“Buildings are living organisms,” says world-renowned architect Moshe Safdie, who discussed his work on Wednesday at Northeastern. “As soon as you finish them, they’re bound to change.”
A traveling exhibit on how Japan’s architectural community responded to the Great East Japan Earthquake is at Northeastern, the sole U.S. stop on a global tour.
Architecture students tasked with imagining new housing opportunities for an unused parcel in Boston’s Dudley Square say mixed-use development would bring in new residents without hurting the existing community.
Four students and alumni received Entrepreneurial Spirit Awards from the College of Arts, Media, and Design for channeling their creativity and leadership skills through film, theater, music, and architecture.
Ivan Rupnik, an assistant professor of architecture, has conducted an architectural study of the relationship between oil and urbanism in Baku, Azerbaijan, the largest city on the Caspian Sea.
Ivan Rupnik, an assistant professor of architecture at Northeastern, says that the iconic structures built for the Olympics help cities establish themselves on the world stage.
A dazzling new Gallery 360 exhibit showcases the clever, incredibly detailed work of Martin Ulman, which includes sculptures of seaships, spaceships and airships.
Xavier Costa, dean of Northeastern’s College of Arts, Media and Design, reflects on how globalization, rapid urbanization and the expanding roles of technology will shape the field’s rapidly changing landscape.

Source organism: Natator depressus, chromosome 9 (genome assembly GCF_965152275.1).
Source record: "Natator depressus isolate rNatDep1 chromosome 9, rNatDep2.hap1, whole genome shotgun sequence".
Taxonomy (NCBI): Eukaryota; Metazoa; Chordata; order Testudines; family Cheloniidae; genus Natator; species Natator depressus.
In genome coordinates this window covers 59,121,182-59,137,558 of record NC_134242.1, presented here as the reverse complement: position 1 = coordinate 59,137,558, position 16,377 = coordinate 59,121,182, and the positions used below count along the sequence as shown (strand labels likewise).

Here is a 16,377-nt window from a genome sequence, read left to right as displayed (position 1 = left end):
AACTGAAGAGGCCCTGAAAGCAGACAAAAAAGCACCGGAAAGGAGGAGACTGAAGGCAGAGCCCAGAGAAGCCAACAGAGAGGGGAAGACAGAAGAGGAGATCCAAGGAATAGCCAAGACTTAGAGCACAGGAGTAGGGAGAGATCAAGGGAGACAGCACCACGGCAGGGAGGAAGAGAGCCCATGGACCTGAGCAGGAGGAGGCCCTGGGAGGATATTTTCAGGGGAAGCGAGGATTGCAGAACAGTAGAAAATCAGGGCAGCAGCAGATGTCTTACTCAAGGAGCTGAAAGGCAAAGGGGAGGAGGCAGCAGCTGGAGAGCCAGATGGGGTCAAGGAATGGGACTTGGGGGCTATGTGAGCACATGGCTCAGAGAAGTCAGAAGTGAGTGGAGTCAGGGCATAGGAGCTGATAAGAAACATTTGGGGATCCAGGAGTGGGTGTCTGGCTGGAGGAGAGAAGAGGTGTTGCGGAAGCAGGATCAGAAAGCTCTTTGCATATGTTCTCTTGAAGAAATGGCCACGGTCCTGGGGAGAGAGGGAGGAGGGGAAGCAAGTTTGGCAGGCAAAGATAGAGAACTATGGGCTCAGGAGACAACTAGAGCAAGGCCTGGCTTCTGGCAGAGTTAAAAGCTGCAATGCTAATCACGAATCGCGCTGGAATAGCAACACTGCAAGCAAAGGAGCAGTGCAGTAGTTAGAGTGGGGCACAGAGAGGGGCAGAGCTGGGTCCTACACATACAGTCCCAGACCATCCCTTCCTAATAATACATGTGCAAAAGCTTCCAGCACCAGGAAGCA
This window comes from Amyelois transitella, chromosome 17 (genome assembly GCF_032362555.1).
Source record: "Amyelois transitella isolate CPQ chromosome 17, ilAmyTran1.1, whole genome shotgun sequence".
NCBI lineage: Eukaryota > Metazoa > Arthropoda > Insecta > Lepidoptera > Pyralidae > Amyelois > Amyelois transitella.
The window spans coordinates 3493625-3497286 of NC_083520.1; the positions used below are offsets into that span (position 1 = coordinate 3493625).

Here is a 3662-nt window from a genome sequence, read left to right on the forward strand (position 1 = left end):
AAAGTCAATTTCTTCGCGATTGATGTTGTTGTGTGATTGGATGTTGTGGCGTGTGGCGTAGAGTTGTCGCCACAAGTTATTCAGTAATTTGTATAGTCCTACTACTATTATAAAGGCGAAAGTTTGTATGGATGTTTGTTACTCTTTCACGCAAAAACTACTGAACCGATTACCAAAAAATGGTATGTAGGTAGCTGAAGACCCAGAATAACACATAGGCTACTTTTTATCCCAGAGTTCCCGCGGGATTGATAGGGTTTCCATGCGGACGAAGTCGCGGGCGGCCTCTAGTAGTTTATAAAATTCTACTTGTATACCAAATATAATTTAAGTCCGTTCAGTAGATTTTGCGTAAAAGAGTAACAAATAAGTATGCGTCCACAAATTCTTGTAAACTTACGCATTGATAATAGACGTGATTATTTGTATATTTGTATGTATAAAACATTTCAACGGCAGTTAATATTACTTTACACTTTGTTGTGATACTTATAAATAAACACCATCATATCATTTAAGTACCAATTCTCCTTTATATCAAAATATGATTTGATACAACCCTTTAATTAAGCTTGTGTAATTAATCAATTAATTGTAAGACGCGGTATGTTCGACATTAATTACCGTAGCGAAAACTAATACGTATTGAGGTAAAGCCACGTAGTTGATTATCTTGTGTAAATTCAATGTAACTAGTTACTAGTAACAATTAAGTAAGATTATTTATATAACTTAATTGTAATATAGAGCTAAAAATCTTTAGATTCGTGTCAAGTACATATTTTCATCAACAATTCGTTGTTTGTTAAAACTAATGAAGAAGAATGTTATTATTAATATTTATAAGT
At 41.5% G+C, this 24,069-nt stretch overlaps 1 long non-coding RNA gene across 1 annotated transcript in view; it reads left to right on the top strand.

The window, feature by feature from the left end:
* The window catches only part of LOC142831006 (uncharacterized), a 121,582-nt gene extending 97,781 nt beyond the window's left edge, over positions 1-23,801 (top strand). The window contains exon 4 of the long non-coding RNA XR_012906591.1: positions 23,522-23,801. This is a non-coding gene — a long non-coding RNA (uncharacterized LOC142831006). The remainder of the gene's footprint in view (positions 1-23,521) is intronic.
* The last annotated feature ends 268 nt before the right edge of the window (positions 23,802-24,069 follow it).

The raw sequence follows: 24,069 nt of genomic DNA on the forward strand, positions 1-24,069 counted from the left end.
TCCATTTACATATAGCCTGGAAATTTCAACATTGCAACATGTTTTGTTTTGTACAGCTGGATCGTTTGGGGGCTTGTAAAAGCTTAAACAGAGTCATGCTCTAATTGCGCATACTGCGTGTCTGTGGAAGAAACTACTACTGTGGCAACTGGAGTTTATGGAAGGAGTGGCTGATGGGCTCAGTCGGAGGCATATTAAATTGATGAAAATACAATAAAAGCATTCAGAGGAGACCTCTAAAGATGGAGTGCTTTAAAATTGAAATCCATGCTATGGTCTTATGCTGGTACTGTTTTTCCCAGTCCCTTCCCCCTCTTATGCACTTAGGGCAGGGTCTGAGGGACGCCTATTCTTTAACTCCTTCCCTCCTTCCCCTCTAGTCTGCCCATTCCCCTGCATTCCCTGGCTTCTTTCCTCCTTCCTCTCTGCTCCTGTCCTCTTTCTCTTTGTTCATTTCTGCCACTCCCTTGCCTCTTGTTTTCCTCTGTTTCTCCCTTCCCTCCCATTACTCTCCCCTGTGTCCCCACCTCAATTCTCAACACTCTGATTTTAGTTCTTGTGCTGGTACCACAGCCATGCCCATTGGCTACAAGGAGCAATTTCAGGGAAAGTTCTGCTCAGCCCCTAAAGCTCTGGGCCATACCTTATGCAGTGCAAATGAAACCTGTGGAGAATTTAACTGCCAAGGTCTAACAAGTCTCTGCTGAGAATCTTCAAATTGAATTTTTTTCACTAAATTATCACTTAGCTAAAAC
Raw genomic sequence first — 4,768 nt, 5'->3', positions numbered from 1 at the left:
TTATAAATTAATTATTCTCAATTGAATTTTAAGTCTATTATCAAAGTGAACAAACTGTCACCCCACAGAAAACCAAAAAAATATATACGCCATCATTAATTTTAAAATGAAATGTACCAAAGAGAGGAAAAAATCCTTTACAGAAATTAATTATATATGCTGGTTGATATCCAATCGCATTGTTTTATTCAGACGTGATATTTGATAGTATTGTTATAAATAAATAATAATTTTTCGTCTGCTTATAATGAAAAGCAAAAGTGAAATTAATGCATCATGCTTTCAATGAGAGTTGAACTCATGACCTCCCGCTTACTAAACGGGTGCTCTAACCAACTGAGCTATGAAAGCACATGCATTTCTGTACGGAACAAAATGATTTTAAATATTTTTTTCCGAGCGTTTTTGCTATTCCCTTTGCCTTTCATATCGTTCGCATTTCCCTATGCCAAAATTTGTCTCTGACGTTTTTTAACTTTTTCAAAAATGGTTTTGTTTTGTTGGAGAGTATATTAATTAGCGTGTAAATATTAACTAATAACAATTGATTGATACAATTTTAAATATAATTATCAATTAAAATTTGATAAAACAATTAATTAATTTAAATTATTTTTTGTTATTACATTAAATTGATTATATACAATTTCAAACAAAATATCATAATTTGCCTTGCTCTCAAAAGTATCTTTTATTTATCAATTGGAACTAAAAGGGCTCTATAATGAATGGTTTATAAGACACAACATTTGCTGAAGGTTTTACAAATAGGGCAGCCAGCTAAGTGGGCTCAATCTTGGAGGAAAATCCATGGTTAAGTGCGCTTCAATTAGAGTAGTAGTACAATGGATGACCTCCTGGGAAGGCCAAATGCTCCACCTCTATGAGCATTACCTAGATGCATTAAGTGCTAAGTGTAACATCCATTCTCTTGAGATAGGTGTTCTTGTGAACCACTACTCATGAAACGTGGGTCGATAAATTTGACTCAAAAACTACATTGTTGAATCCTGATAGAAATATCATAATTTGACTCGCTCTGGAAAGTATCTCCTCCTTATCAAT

Northeastern’s second Open Lab Experience, held Monday, highlighted work by architecture students and faculty.
Northeastern architecture professor designs gateway building that is drawing a rising number of visitors to the Harbor Islands recreation area
Visiting scholar at health research center calls on architects, doctors and community leaders to collaborate on hospital designs that reduce patient stress
Who decides what gets built in cities? Both in the U.S. and around the world, it’s up to governments, planning agencies, and community groups. But how it all works—and the outcomes—vary widely. These issues will be discussed today at a Northeastern-sponsored conference, “Public Participation and Design in Contested Cities Since the 1960s.” Here, George Thrush, professor and director in the architecture school, discusses public influence in the approval process for new development—and how it might be transformed in the future.